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State of Maine Judicial Branch: Court Rules
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Criminal Procedure in the state of Maine
Paperback , pages. Published January 1st by Independently Published. More Details Friend Reviews. After 20 years in the Judicial Branch, I resolved that I ought to leave while I still had a good batting average and retired on January 23 of this year. On January 10, I was honored to be the beneficiary of a wonderful retirement dinner put on by the Bath-Brunswick Bar Association and this essay is a slightly revised and extended version of my remarks that night. After that reflection, I am somewhat less convinced of the importance of the particulars of what we decide in any given case, but I am also far more convinced of the systemic importance of the fact that we make decisions, that they are generally respected, and even when not, are enforceable.
Accordingly, my umbrella topic is the importance of the rule of law in our state. I begin my overview with resources, or lack of them. We have one of the hardest working but least well-funded judicial systems in the country by most statistical measures and almost the least well-paid judges.
The other important actors within the Judicial Branch, the clerks, the marshals and the administrators, are all paid less than they could be elsewhere.
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All of us share the bedrock assumptions that our judges have integrity, that our police and prosecutors are honest, that our clerks will handle a massive workload, and that our marshals will keep us safe. We all share the ethic of hard work, done well.
- Maine Rules of Unified Criminal Procedure 12222: Complete Rules as Revised Through April 4, 2017.
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So, we continue to make do with what we have and, somehow, it works. Our state government focuses a lot of its energy on economic development, as it should. But when I think about just what Maine offers that other places do not, it is two things—the quality of its people and the character of its place. It is still possible to go almost anywhere in Maine at almost any time of the day or night and feel personally safe. Our government is generally competent and clean. What if we lose these qualities?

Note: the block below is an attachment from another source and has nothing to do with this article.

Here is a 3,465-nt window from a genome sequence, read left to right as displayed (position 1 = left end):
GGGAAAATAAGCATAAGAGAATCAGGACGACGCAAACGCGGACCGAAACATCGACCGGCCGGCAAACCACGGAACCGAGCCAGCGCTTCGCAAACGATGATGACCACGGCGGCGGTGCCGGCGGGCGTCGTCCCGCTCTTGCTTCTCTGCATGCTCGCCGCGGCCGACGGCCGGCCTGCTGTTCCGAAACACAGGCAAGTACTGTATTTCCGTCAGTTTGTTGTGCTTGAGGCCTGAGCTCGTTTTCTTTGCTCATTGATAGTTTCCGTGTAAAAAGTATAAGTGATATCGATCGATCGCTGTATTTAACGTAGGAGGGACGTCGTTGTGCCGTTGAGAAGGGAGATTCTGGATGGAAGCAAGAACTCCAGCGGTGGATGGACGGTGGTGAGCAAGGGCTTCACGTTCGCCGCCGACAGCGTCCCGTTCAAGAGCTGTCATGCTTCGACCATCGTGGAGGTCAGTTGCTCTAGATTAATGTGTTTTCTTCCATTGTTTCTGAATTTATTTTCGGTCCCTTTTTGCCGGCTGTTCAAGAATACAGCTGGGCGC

I suggest that if we do so, that if the drug culture or street gangs or casual violence take over our unique place in a way that compromises our individual sense of well being, we will never get that feeling of security back. We all have to remember that civility is a core value of this place. One of the things that make our state such a good place to practice law in is the civility usually shown to each other by the members of our bar.
I know that there has been a long line of local judges who have made it a priority to nurture respect between and amongst the court and counsel in the mid-coast and elsewhere, and I and the other current class of judges and magistrates have sought to follow in their footsteps. I sometimes think of myself as a collector of other peoples wisdom. However, wisdom is also found in less likely places.
I found another quote that I cherish in a spy novel named Shibumi that was published back in The author observed:. Politeness is more reliable than the moist virtues of compassion, charity or sincerity; just as fair play is more important than the abstraction of justice. The major virtues tend to disintegrate under the pressures of convenient rationalization. But good form is good form and it stands immutable in the storm of circumstance.
It is not only possible but also necessary for judges and lawyers to disagree without being disagreeable when in court. Whatever else may happen, at a minimum, we should all be polite with each other, especially when we are tempted not to be. We model behavior, good or bad, to clients and everyone else in the courtroom. But the virtues of politeness go beyond that.
I can tell you that from having observed skillful lawyers in action that the most polite and respectful cross-examination techniques can sometimes wound the deepest, as the opposing party often does not quite realize that he or she has just been cut off at the knees. Moving on in our tour, let us consider the use of discretion and the value of actual justice, as opposed to compliance with the forms of justice.
All of us in the justice system have been temporarily entrusted with discretion by society and judges in particular have great latitude in many, but not all, cases.
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See, e. However, we offer the following discussion in the spirit of observing certain ethical ramifications raised by the inquiry, rather than as any attempt definitively to construe M. Matter of Dwyer , A. Assuming that such gratuities are indeed unsolicited, it is immaterial whether the act occurs during the course of ongoing representation or after the underlying matter is concluded.
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- Maine Rules of Unified Criminal Procedure with Advisory Notes & Comments.
Our view of the offering of cash, in however small an amount, necessarily differs from the above. The lawyer should reject the tender. The cautious practitioner would be wise to seek court authorization whenever in doubt. While sensitive to this possibility, we regard it as sufficiently remote that it can, for the present, be discounted.